Category: Market/Novel Tech
Month: 03 Feb 2019
Issue: not yet available
Annexon Biosciences Inc. has raised over $75M investment to build classical complement pathway treatments
Annexon Biosciences Inc. (San Francisco, California, USA) has raised $75 million investment to fund development of its lead complement inhibitors through several clinical stages, according to the company. The investment of venture funds was led by Bain Capital Life Sciences, Surveyor Capital and Adage Capital Partners, which also include NEA, Blackstone Life Sciences, Novartis Venture Fund and Satter Investment Management.
The complement cascade is an innate part of the immune defence system, consisting of over 30 serum proteins. In general, substances on the surface of microbes or other infectious agents can trigger the complement cascade, which then activates a series of biochemical steps leading to the lysis (or bursting) of invading cells. However, certain complement proteins may also help trigger inflammation. Several components of the complement cascade have been found in drusen deposits which led to the hypothesis that AMD may result from dysfunctional inflammation which incorporates inappropriate complement activation. A series of seminal papers over 12+ years ago established an association between variants in complement genes and increased risk of AMD, findings which attracted significant attention in the search for a clinical target. The complement pathway contains three arms – classical, alternative and lectin – all of which converge on C3, potentially making the molecule a key therapeutic target. Lead drug candidates, ANX005 and ANX007, are potent inhibitory antibodies against C1q, the initiating molecule of the classical complement cascade. They block activation of the entire classical pathway, including downstream C3 and C5, while leaving the protective functions of other complement pathways (lectin and alternative pathways) intact. ANX007 has the same C1q inhibition properties as ANX005 and is designed for treatment of ophthalmic diseases such as glaucoma and geographic atrophy. Local administration enables target engagement within the eye while leaving the complement pathway to function elsewhere in the body. ANX007 IVT is designed by an antigen binding fragment (Fab) for use in ophthalmic settings including the company of a Phase 1b proof-of-principle study, expected to read potential results in some time to the completion in FY2019.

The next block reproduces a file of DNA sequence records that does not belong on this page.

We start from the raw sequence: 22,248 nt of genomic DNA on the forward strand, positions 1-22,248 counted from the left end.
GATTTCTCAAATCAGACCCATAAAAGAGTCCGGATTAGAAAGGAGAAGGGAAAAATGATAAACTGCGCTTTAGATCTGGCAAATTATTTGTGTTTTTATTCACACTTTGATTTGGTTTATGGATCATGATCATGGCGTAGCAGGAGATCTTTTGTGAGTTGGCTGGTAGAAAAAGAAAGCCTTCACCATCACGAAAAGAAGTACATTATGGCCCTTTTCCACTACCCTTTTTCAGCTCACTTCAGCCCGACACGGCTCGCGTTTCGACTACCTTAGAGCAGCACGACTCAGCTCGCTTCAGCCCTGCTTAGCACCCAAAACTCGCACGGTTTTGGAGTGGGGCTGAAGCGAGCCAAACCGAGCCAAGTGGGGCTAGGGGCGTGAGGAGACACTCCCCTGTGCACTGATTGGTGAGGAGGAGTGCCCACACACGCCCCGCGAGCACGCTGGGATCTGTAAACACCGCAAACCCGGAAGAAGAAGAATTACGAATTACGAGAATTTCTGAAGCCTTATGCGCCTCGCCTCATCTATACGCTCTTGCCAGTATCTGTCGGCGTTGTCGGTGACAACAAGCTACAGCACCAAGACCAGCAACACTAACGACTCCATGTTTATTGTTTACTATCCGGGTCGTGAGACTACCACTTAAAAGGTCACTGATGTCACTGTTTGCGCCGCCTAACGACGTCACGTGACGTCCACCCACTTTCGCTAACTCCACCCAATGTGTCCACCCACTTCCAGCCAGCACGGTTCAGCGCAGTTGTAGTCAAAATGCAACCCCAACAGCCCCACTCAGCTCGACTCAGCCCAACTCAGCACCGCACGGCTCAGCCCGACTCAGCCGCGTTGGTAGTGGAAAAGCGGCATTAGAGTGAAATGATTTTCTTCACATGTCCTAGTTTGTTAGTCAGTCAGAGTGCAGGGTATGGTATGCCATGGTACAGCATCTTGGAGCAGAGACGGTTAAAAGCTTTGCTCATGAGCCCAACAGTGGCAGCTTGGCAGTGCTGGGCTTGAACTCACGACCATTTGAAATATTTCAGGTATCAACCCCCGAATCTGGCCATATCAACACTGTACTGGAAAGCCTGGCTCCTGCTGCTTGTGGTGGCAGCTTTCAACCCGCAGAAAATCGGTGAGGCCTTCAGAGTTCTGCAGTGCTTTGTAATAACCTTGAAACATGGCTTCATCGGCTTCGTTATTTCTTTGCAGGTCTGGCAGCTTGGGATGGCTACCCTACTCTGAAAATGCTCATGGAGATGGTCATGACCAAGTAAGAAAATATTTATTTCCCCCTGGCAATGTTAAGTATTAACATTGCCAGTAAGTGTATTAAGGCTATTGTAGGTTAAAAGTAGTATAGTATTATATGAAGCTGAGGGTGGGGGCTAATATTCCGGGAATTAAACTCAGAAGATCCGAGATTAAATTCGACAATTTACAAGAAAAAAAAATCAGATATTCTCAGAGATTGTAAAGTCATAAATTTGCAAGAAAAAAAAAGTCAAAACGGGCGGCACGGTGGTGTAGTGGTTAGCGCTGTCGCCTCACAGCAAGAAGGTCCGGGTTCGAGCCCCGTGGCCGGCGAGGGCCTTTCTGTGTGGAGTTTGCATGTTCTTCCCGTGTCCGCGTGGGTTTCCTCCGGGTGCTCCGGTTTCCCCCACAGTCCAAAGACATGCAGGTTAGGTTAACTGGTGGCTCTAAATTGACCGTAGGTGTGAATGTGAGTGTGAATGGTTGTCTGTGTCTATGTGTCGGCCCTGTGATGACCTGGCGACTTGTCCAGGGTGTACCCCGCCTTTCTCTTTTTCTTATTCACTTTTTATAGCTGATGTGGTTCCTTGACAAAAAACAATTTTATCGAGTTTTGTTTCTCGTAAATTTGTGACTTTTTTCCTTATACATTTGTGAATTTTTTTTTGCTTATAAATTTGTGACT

According to Doug Love, Esq., Chief Executive Officer and President of Annexon, the company states that, “[t]he classical complement pathway plays a central role in immunity. Malfunction or disruption of this pathway is at the core of many diseases and represents an attractive target for therapeutic intervention. We have made great strides in building a portfolio of product candidates across multiple indications over the past two years. Proceeds from this financing will fund our lead programs in antibody-mediated autoimmune, ophthalmic and neurodegenerative indications through several clinical stages, including completion of proof-of-concept trials. Further, these funds will also support the rapid advancement of our next generation drug candidates in autoimmune and neurodegenerative settings.”Back to previous